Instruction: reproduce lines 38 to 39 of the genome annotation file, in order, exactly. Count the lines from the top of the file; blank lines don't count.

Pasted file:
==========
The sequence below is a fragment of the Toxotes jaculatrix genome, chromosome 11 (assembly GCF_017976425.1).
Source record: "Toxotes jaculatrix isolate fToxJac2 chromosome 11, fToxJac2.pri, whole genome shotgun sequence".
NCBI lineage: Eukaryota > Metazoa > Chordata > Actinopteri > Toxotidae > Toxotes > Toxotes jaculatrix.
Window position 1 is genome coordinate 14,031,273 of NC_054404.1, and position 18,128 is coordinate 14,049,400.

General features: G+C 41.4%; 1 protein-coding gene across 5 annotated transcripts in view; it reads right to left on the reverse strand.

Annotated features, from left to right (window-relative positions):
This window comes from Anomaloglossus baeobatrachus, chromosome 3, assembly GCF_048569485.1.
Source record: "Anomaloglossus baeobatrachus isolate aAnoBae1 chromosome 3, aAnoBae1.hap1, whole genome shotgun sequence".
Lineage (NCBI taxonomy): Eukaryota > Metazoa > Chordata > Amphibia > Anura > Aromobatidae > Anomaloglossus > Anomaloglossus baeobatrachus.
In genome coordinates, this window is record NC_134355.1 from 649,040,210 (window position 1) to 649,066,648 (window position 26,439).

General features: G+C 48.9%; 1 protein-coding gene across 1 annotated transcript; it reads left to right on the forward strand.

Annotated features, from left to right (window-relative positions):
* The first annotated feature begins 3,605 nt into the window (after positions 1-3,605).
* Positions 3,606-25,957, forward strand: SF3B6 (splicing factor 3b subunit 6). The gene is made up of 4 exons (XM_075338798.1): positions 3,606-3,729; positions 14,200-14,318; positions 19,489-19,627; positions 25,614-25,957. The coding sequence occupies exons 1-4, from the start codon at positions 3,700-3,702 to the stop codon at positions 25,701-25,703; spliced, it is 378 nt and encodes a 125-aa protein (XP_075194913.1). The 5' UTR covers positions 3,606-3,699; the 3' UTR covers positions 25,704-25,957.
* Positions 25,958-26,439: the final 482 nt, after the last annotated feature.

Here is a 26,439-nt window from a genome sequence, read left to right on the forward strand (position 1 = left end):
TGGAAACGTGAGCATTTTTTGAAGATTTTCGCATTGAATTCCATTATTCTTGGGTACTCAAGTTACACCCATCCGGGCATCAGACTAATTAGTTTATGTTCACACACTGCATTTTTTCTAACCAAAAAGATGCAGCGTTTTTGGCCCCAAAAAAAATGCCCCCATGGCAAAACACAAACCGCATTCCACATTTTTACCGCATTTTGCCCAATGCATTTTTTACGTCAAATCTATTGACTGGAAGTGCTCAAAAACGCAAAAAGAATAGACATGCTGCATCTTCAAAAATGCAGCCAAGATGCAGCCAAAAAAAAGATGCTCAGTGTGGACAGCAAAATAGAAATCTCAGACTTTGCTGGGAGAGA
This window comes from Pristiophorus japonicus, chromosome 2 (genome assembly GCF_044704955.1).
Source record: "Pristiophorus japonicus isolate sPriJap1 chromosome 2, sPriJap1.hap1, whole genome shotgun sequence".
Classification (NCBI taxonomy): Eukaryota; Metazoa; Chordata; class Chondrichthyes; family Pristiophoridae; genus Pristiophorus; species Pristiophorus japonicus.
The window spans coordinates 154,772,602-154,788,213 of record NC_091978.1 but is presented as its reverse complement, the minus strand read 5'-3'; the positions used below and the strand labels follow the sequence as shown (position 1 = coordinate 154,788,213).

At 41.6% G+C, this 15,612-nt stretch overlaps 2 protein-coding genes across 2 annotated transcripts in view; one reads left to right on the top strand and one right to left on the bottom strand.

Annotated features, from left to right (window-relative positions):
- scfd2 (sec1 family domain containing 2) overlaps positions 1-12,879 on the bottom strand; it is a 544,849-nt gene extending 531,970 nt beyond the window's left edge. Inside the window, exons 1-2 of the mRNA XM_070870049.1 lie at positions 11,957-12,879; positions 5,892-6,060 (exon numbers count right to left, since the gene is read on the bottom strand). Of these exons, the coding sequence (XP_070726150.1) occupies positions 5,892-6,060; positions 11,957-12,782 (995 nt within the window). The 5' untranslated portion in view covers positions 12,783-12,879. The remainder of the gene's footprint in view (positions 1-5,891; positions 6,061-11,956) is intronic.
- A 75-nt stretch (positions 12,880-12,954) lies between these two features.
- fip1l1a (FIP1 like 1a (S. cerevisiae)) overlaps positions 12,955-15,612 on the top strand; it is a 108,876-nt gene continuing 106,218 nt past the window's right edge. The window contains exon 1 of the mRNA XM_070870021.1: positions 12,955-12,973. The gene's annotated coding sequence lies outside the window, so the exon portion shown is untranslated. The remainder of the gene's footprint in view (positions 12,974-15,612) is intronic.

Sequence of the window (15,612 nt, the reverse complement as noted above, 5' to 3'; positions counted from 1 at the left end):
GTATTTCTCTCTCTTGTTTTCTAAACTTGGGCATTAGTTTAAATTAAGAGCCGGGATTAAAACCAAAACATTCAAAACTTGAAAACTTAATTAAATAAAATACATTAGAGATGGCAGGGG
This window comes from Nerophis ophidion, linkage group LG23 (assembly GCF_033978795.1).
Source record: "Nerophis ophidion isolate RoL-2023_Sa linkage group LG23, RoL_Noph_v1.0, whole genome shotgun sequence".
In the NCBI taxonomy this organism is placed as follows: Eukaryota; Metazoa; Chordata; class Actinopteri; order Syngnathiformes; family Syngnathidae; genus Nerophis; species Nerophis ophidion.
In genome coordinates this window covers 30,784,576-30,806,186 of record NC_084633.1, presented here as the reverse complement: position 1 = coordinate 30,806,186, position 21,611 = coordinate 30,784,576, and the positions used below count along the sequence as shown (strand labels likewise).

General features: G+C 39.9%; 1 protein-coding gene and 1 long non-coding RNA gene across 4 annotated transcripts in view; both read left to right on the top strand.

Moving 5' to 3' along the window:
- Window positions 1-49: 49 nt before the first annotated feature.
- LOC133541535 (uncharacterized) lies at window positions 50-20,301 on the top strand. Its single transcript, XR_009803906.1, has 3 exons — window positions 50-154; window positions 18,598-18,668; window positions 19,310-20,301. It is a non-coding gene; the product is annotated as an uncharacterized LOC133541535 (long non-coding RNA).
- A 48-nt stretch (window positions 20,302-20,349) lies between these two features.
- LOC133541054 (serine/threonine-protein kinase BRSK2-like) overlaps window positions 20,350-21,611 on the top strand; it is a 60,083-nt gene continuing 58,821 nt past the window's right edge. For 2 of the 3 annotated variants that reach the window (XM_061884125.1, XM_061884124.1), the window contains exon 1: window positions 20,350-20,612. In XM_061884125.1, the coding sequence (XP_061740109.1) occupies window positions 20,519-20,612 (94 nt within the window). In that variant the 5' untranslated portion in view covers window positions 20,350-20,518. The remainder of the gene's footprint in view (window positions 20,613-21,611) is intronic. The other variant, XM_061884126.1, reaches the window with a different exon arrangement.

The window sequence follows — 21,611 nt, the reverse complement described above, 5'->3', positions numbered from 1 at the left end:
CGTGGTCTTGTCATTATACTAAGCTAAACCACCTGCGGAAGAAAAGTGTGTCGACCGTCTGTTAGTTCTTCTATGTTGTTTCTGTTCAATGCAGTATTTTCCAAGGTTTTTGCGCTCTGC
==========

- LOC133541054 (serine/threonine-protein kinase BRSK2-like) overlaps window positions 20,350-21,611 on the top strand; it is a 60,083-nt gene continuing 58,821 nt past the window's right edge. For 2 of the 3 annotated variants that reach the window (XM_061884125.1, XM_061884124.1), the window contains exon 1: window positions 20,350-20,612. In XM_061884125.1, the coding sequence (XP_061740109.1) occupies window positions 20,519-20,612 (94 nt within the window). In that variant the 5' untranslated portion in view covers window positions 20,350-20,518. The remainder of the gene's footprint in view (window positions 20,613-21,611) is intronic. The other variant, XM_061884126.1, reaches the window with a different exon arrangement.

The window sequence follows — 21,611 nt, the reverse complement described above, 5'->3', positions numbered from 1 at the left end: